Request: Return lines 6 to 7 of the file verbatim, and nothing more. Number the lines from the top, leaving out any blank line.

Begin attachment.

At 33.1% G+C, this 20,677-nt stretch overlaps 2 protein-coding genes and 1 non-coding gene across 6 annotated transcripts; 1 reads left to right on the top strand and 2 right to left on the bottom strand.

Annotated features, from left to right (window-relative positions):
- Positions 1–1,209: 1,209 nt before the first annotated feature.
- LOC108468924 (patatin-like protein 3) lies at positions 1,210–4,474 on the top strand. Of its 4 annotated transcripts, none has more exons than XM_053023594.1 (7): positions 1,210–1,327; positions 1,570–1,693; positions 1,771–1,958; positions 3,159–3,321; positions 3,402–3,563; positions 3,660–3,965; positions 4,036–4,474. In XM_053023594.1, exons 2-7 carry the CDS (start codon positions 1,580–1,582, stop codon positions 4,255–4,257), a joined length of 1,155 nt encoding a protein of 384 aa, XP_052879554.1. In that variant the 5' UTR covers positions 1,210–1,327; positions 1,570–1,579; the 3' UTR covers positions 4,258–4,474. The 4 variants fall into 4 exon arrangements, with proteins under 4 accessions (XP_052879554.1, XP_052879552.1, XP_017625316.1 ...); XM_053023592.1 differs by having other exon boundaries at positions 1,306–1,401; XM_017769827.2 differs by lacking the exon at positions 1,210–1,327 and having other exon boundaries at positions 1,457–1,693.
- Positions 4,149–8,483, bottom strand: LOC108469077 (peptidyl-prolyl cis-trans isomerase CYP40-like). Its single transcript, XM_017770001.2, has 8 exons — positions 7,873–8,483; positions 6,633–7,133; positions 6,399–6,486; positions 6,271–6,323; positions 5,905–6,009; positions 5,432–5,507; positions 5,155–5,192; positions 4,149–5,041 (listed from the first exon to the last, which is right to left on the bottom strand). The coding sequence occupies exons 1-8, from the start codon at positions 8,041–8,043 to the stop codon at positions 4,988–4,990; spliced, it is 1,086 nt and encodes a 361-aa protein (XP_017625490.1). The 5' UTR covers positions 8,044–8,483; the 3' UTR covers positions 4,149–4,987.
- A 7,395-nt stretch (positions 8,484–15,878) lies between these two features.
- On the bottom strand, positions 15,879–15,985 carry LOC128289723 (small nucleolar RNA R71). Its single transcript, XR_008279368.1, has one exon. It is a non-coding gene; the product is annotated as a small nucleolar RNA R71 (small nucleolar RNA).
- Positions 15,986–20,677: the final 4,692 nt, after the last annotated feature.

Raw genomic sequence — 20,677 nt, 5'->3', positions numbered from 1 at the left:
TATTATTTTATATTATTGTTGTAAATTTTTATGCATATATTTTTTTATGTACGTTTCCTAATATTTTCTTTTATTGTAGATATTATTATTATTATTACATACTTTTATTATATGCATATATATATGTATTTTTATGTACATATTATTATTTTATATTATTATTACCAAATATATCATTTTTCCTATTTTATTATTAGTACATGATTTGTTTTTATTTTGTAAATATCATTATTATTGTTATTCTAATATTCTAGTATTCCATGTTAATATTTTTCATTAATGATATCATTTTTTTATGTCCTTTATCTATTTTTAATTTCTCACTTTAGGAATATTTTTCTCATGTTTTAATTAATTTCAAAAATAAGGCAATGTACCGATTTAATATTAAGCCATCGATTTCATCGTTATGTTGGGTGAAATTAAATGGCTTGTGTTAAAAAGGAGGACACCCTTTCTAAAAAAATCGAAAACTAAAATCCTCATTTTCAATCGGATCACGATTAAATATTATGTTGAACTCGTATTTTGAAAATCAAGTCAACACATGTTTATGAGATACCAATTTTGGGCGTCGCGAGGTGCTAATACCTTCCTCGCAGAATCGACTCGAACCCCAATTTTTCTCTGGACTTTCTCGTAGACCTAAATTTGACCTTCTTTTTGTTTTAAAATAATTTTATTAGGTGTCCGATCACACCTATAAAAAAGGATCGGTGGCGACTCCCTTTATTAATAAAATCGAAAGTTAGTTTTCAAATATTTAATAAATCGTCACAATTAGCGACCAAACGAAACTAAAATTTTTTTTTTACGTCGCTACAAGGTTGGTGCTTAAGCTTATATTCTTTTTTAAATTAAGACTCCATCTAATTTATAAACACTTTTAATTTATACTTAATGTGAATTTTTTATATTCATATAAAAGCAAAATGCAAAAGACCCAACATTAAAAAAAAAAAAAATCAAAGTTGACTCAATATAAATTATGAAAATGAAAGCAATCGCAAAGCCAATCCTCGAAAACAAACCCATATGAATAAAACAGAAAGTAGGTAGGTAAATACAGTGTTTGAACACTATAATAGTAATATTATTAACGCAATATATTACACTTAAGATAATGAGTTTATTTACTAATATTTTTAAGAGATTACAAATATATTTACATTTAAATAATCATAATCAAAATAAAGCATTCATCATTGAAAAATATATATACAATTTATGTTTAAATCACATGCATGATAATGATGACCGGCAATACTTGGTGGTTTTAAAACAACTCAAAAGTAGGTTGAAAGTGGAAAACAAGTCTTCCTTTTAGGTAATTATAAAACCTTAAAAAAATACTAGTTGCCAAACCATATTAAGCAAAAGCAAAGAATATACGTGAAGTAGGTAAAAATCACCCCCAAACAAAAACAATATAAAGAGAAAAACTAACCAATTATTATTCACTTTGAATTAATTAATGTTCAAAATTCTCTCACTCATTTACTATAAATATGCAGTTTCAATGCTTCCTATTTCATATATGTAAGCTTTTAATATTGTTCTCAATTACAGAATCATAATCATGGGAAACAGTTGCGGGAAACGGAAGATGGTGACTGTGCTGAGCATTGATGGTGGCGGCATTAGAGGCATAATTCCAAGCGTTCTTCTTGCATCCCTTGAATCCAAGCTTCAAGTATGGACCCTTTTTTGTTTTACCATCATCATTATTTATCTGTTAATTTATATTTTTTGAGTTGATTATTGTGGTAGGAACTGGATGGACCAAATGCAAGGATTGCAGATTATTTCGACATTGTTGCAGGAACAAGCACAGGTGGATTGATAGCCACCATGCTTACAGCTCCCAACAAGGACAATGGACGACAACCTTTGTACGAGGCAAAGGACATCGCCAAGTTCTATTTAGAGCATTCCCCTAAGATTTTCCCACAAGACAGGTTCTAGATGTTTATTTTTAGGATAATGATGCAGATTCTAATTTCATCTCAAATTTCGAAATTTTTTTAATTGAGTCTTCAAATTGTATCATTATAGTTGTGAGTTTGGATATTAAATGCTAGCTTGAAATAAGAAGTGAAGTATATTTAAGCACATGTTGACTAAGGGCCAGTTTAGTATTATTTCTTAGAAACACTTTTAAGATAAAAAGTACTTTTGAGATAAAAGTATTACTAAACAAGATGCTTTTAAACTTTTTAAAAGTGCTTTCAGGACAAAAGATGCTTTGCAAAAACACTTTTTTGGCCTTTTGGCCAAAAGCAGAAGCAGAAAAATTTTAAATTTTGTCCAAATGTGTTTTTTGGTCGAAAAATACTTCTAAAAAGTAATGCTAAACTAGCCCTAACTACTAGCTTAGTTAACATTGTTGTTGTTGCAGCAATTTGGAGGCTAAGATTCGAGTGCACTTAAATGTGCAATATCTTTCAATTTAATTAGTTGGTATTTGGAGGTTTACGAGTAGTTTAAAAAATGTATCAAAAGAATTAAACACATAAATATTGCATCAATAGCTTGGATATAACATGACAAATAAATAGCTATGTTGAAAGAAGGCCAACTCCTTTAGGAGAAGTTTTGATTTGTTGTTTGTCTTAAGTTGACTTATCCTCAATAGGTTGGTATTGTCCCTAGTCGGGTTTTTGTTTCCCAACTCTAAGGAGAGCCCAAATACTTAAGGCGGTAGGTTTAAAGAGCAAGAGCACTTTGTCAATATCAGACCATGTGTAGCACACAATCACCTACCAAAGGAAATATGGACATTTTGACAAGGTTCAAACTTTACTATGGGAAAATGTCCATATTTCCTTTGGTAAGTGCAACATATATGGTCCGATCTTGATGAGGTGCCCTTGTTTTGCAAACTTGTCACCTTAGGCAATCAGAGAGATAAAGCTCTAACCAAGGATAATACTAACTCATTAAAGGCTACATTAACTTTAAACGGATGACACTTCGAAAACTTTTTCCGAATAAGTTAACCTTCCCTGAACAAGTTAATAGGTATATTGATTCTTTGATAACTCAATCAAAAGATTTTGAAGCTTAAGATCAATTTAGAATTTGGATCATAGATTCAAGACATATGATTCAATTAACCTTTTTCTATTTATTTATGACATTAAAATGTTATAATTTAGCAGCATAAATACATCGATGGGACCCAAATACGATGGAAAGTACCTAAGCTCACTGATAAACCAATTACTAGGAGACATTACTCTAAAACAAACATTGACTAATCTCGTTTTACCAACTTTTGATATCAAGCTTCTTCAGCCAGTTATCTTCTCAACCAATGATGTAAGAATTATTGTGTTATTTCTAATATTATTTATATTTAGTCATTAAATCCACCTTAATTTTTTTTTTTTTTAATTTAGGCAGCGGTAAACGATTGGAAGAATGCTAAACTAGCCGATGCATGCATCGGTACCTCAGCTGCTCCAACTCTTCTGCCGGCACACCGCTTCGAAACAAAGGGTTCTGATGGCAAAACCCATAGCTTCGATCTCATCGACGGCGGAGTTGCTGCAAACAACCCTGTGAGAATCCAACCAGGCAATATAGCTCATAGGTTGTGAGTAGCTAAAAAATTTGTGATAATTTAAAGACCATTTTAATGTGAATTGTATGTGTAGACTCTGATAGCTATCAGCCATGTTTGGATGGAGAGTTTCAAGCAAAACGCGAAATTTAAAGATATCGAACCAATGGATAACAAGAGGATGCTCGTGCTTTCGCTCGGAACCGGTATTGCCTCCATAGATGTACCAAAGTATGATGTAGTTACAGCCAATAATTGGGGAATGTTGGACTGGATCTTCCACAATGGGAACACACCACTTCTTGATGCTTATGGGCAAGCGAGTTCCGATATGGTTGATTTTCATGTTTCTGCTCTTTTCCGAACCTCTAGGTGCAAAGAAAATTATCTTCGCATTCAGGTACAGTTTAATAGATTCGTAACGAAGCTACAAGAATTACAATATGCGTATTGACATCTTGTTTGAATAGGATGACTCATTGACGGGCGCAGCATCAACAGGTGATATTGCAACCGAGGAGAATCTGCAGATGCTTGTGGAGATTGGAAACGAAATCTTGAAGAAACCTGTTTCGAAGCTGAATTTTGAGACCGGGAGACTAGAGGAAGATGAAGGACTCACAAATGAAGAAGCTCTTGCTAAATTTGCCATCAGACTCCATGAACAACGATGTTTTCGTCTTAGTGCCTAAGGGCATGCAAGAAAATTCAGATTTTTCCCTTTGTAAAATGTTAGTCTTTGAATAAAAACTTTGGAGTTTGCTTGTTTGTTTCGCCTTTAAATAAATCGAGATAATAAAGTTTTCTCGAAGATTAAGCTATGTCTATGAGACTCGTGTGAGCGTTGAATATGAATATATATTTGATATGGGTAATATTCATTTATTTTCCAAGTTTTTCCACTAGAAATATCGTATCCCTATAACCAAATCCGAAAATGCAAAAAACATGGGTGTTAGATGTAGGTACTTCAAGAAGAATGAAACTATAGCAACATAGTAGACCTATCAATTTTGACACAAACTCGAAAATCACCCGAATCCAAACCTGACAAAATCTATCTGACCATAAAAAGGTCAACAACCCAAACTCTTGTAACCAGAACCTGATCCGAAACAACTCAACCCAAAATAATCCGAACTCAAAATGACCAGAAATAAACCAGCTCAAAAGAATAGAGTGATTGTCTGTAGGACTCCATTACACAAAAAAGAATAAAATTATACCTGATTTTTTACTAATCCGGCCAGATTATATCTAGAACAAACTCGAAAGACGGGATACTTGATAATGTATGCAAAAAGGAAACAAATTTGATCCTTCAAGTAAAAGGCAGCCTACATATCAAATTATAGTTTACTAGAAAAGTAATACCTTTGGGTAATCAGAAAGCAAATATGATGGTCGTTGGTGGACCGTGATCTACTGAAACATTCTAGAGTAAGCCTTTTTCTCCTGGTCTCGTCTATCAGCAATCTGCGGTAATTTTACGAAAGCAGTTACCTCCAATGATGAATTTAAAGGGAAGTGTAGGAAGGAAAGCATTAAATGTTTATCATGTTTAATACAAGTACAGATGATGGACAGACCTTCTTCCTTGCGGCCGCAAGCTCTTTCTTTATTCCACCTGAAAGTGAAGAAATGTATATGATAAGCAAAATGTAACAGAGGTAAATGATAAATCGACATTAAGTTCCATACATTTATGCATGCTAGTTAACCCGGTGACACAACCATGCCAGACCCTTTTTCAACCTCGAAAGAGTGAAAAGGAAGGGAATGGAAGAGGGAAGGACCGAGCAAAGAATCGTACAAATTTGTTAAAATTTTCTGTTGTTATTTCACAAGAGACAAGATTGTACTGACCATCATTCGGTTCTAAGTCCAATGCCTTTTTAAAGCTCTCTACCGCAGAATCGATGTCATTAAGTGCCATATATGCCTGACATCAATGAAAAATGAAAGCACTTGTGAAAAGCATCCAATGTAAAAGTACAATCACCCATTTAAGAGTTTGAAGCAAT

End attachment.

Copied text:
- A 7,395-nt stretch (positions 8,484–15,878) lies between these two features.
- On the bottom strand, positions 15,879–15,985 carry LOC128289723 (small nucleolar RNA R71). Its single transcript, XR_008279368.1, has one exon. It is a non-coding gene; the product is annotated as a small nucleolar RNA R71 (small nucleolar RNA).